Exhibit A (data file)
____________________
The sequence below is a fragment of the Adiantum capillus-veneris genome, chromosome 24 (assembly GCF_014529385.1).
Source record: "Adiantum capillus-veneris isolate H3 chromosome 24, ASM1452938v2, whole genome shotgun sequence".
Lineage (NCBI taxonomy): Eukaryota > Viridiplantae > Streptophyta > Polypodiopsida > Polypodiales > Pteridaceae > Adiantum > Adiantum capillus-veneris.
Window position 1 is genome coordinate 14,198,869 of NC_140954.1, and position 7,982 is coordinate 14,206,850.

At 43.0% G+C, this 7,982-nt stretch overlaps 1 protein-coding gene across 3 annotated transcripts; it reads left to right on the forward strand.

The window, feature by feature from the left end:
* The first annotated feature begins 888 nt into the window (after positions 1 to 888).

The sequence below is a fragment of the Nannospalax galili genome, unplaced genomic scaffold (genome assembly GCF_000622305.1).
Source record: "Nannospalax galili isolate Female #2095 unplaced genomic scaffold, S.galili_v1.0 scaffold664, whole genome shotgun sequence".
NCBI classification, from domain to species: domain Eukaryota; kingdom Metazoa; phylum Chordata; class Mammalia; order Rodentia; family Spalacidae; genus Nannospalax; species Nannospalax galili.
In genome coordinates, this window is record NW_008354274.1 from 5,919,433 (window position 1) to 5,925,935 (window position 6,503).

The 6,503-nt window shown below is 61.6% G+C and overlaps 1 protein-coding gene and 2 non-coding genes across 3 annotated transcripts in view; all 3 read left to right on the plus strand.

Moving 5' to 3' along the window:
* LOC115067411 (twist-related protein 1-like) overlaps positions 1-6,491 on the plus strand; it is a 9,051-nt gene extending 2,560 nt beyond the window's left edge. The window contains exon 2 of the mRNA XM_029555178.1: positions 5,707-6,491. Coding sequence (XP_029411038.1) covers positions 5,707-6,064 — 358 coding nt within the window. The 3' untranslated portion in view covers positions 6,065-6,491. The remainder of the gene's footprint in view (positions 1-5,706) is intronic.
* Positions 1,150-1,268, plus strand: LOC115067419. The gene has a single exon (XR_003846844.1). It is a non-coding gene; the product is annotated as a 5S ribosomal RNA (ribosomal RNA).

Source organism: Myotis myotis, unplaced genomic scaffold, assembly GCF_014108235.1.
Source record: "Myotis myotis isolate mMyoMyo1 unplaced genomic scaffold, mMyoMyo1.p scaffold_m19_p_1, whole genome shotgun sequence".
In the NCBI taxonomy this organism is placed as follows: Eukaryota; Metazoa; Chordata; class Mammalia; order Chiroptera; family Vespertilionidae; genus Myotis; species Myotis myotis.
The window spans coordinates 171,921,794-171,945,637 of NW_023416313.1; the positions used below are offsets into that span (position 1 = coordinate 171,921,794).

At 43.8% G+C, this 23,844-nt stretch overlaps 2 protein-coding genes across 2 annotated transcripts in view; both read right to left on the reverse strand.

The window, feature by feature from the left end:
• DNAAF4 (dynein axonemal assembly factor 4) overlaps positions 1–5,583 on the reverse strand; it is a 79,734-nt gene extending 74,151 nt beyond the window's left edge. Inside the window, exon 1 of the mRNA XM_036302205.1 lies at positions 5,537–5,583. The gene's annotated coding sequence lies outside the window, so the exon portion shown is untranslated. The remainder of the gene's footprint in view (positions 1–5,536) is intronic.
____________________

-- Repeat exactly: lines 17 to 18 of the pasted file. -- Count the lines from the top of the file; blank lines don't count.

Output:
Source record: "Myotis myotis isolate mMyoMyo1 unplaced genomic scaffold, mMyoMyo1.p scaffold_m19_p_1, whole genome shotgun sequence".
In the NCBI taxonomy this organism is placed as follows: Eukaryota; Metazoa; Chordata; class Mammalia; order Chiroptera; family Vespertilionidae; genus Myotis; species Myotis myotis.